Further, while the series had been funny before, this was a hilarious adventure from start to finish, with great jokes coming from the entire supporting cast, as well as from the series’ best villain, Dr. Nefarious. And for all of the funny moments, this was the first Ratchet & Clank to offer a narrative with a truly epic scope, seeing Ratchet complete the journey to become an intergalactic hero he started in the first game. Much like Sly 2, Up Your Arsenal is available in HD on PS3, and it definitely holds up all these years later.
While Super Mario 64 showed what the Nintendo 64 was capable of, Banjo-Kazooie is the game that took things to the next level. Honestly, Rare gave gamers the Mario sequel that Nintendo wouldn’t get around to producing until the following generation, and it’s a title that, amazingly, holds up to this day. Unlike the previous titles on this list, there’s not much in the way of plot, but the game makes up for it with tons to do and plenty of great environments to explore and plunder.
Now, Banjo-Tooie is obviously the bigger game, but sometimes less is more. There’s a lot to like in the sequel, but the secrets can be a bit too cryptic, and many of the levels are too large and confusing to navigate. Really, Banjo-Kazooie is just the purer game: always fun and never getting in the way of itself. There’s a lot for Yooka-Laylee to live up to when it offers gamers a spiritual sequel to this decades-old masterpiece next year.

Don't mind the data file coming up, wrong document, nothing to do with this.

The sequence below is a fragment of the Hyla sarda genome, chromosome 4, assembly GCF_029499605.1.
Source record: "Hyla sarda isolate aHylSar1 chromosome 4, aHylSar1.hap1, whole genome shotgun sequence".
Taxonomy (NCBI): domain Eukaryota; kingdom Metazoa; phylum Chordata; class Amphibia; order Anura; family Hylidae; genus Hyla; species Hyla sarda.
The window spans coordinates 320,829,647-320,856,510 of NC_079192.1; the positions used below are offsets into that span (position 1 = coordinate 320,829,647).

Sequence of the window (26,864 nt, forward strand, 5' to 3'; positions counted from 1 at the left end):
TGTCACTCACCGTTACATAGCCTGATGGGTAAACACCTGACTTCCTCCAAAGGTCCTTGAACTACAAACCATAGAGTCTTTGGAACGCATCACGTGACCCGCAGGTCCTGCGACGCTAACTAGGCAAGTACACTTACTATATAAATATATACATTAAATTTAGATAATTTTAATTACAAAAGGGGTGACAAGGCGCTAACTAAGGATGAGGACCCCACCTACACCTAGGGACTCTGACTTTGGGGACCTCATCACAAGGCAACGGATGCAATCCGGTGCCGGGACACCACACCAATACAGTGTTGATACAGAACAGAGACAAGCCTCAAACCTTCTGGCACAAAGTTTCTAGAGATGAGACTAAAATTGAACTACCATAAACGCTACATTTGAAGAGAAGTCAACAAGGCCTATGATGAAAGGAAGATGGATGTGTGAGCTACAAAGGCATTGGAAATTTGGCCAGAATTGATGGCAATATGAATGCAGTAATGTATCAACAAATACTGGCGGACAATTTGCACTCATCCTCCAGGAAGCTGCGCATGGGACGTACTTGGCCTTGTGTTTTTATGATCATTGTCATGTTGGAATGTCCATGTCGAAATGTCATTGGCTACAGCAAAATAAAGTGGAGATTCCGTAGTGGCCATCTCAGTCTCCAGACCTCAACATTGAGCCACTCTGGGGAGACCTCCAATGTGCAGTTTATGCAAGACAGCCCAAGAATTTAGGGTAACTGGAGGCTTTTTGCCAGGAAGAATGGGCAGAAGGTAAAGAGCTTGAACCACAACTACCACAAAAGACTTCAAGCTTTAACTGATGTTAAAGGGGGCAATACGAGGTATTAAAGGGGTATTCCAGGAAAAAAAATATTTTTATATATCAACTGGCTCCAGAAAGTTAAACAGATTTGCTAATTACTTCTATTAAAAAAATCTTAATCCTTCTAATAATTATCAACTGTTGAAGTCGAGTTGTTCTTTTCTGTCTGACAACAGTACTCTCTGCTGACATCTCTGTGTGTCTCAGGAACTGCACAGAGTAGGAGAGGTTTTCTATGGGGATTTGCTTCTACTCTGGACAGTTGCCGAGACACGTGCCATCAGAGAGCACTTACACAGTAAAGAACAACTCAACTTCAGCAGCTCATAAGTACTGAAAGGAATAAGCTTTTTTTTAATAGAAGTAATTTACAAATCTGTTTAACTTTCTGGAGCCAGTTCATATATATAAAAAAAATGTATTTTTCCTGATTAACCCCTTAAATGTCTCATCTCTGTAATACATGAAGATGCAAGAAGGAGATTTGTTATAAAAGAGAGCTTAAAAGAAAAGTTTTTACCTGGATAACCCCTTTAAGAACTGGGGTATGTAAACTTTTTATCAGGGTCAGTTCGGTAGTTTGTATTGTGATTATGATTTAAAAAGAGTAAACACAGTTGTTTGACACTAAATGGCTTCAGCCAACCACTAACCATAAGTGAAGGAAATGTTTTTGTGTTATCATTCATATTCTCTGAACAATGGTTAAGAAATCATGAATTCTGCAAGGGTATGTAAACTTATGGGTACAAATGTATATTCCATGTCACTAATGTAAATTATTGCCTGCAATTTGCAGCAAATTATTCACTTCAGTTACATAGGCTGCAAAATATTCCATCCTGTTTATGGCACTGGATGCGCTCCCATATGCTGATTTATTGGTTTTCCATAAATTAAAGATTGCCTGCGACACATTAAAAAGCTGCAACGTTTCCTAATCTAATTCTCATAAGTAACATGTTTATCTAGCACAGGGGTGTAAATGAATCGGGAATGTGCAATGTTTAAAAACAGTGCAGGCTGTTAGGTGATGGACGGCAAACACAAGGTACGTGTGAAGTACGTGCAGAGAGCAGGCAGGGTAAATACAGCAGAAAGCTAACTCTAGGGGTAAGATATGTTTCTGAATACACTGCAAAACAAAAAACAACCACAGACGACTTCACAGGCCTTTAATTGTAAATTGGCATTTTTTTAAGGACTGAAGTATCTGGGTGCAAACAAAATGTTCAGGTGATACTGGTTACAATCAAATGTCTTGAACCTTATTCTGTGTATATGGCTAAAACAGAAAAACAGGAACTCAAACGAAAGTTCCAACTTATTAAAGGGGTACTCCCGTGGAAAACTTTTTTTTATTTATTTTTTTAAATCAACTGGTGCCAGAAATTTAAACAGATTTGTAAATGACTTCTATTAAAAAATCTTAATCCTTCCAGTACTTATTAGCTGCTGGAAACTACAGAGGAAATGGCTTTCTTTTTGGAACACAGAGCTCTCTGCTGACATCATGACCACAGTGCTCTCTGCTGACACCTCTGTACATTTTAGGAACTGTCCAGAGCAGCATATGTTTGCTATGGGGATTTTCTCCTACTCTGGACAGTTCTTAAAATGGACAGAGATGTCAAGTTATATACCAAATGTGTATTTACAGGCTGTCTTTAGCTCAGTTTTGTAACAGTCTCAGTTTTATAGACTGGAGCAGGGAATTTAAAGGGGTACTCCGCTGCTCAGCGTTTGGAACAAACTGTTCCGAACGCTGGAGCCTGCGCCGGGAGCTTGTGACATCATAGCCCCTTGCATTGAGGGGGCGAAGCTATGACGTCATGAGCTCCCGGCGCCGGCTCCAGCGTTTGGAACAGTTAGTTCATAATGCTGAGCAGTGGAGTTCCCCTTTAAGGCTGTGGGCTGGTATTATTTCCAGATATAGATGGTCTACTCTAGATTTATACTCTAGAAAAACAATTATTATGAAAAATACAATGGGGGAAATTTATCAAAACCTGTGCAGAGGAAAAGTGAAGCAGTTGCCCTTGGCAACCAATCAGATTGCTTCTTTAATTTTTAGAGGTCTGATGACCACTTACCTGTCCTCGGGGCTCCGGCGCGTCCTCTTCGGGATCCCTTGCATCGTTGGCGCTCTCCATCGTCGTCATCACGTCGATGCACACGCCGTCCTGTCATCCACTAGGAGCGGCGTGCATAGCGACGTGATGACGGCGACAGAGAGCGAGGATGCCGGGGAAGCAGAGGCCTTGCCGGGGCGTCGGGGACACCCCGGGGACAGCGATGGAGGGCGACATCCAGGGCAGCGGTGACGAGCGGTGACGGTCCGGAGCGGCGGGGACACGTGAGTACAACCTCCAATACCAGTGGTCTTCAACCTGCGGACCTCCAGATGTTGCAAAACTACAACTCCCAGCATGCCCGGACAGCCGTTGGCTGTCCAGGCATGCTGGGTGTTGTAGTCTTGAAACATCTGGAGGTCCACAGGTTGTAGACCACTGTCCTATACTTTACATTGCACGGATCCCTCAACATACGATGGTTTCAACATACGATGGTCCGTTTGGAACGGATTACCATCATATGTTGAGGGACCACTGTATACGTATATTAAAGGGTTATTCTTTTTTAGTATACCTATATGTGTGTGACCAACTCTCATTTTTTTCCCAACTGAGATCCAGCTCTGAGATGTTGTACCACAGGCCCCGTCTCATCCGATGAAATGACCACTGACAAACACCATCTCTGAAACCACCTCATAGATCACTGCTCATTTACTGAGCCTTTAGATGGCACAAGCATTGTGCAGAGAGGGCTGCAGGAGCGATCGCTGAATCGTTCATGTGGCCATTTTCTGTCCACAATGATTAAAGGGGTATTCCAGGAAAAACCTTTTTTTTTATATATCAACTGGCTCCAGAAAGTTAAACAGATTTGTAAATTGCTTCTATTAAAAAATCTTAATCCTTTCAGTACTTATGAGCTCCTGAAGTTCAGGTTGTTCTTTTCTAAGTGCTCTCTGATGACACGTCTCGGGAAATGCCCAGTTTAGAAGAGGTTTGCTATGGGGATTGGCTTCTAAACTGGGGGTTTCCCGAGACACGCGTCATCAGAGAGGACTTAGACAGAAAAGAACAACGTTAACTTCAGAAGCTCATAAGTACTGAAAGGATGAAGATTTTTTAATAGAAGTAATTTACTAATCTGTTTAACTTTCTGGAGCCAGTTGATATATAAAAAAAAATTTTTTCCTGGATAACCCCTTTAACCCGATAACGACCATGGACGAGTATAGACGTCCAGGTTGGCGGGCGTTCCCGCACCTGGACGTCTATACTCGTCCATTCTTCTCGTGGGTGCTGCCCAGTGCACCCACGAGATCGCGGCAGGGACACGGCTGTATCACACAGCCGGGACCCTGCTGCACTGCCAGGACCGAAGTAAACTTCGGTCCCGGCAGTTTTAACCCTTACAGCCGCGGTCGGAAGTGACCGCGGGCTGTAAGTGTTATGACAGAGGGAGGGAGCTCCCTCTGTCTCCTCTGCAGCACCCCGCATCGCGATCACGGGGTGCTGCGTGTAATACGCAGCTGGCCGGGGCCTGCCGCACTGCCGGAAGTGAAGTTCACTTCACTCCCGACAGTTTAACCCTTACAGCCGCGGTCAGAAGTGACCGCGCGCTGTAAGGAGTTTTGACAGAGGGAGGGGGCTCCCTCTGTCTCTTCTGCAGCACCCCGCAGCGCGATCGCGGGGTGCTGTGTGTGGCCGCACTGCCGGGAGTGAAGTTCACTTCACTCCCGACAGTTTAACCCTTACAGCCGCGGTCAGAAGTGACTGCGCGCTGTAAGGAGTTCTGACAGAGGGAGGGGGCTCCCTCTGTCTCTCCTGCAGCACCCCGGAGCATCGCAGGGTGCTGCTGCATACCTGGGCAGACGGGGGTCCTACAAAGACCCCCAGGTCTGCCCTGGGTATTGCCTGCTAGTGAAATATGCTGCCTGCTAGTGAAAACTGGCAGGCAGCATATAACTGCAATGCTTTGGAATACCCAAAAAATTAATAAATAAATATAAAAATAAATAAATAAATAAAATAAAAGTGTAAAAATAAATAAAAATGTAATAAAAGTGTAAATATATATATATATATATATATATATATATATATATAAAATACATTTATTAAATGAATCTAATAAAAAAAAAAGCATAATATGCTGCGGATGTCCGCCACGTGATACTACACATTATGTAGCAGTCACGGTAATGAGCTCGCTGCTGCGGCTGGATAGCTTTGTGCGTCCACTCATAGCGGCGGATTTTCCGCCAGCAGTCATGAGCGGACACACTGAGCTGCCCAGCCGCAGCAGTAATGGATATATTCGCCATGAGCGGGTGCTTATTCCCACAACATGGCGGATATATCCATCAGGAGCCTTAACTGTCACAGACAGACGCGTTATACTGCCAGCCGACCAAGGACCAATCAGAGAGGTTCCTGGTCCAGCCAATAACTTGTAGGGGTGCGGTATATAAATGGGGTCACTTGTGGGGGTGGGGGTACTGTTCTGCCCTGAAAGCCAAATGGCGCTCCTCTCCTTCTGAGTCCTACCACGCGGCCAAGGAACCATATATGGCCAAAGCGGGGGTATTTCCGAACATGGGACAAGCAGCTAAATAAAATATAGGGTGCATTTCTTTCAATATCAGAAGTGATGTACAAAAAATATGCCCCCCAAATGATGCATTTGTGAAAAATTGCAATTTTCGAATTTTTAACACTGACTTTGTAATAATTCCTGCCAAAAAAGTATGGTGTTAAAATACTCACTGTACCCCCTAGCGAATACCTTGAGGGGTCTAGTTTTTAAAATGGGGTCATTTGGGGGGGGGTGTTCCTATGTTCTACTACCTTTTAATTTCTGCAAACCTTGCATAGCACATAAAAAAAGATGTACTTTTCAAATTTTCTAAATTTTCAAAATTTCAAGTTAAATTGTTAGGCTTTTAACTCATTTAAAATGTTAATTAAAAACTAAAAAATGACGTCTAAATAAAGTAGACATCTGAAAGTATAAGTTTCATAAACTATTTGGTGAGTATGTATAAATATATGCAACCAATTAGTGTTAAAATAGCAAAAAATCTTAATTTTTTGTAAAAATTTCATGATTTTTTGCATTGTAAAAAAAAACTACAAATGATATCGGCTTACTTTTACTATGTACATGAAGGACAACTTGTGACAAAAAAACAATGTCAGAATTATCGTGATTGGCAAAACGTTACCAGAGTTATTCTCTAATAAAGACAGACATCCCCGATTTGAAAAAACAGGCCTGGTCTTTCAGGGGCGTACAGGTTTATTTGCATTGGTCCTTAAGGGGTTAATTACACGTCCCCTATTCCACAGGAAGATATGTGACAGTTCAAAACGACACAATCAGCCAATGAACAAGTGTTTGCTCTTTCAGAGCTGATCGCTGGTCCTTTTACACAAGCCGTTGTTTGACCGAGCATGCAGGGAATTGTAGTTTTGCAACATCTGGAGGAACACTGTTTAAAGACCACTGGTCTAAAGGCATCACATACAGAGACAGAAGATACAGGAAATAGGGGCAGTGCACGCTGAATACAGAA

2. Super Mario Galaxy 2
Though it lacked the same level of innovation and surprise as its predecessor, Super Mario Galaxy 2 stands as the finest example of how stellar the 3D Mario series can be. There are dozens of levels to conquer, hidden secrets galore and plenty to do even after the campaign is done. The Prankster Comets alone make for some of the toughest challenges in the series.
Again, a lot of what makes this game great was introduced in the previous entry, but everything is refined to a stellar level here, with tighter controls, more creative and inventive level design and downplayed motion-control segments. All that, plus the inclusion of fan-favorite character Yoshi, make Galaxy 2 the top-tier 3D Mario game.
1. Jak II
If this were a list of most-improved sequels, Jak II would easily stand with Mass Effect 2 and Assassin’s Creed II. That’s not to say The Precursor Legacy was a bad game, but it was a fairly standard platformer. Then came Jak II, throwing the cutesier elements out the window in exchange for a much darker outlook. Sure, the shift was a jarring one, but the dystopian Haven City was a memorable environment.
More importantly, the addition of action gameplay elements brought a fresh feel to the franchise without overpowering the platforming. There was a plethora of great levels and environs, as well as a number of challenging bosses and memorable story beats. Jak II simply gets everything right, offering a 3D platformer that can only really be challenged by its sequel, Jak 3. It’s a king of the genre, and still stands as one of the best products Naughty Dog has ever given the gaming public.
What did you think of our picks? Obviously, there are plenty of great franchises and titles that didn’t make the list, so please let us know in the comments what we were crazy not to include!